Analysis Of Frederick Douglass, A Runaway Slave And Black Abolitionist

1048 Words Feb 11th, 2016 5 Pages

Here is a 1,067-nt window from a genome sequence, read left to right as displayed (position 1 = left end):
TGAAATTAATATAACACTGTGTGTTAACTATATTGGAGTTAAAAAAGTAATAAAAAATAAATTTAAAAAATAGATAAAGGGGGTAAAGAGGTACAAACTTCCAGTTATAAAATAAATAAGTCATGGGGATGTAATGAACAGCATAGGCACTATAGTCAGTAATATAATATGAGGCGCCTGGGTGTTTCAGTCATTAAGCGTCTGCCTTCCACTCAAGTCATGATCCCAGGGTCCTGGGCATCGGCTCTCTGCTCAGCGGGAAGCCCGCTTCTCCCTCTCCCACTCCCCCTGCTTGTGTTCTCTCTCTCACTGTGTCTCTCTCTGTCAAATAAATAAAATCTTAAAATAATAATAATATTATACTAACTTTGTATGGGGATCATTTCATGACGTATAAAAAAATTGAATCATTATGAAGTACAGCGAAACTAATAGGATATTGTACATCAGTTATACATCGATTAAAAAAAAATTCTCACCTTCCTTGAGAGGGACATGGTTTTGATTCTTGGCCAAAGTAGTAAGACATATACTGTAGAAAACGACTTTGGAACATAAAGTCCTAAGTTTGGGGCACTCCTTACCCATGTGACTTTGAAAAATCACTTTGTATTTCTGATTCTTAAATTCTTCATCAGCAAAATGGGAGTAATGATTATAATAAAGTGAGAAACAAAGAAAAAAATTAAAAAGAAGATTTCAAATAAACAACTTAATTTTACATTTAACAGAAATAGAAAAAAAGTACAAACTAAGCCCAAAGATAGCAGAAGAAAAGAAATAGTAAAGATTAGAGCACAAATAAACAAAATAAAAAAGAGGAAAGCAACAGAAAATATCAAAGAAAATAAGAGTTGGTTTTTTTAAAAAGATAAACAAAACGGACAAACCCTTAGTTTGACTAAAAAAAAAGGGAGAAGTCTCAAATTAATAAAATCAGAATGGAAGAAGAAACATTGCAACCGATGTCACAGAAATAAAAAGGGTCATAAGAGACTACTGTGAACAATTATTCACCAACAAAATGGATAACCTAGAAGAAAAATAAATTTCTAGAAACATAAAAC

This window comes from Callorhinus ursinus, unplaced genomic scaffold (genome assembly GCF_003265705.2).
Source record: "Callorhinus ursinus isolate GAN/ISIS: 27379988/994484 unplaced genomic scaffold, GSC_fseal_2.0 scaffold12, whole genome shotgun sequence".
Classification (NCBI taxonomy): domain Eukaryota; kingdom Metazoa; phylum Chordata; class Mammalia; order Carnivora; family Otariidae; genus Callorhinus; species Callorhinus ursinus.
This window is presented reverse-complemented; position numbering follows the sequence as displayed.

Frederick Douglass, a runaway slave and black abolitionist, delivered his speech, “What to the Slave is the Fourth of July?” to emphasize the hypocrisy of Independence Day in America. Douglass’s purpose was to gain support from the group of people who have yet to choose one side or the other by pointing out the hypocrisy in the idea of freedom when only a fraction of Americans were truly free. He adopts a frustrated tone in order to convey to America, especially abolitionists, the mistreatments that slaves receive in the South and the lack of change. First, Douglass opens his speech by using rhetorical questions meant to make his listeners think about what the Fourth of July means to not only them but slaves as well. Douglass develops ethos in his introduction by establishing that he identifies with what the slaves are feeling because he has been in their shoes before. Douglass says, “What have I, or those I represent, to do with your national independence? Are the great principles of political freedom and of national justice, embodied in that Declaration of Independence, extended to us?” (285) Douglass knew that the answer to the second question was no; he asks the question to make it clear to the country as a whole that there is a lack of equality in the nation. His use of rhetorical questions not only makes his audience think, but he also hopes that by asking deep, meaningful questions, people will alter their views on slavery and join in his fight to put an end to it.…

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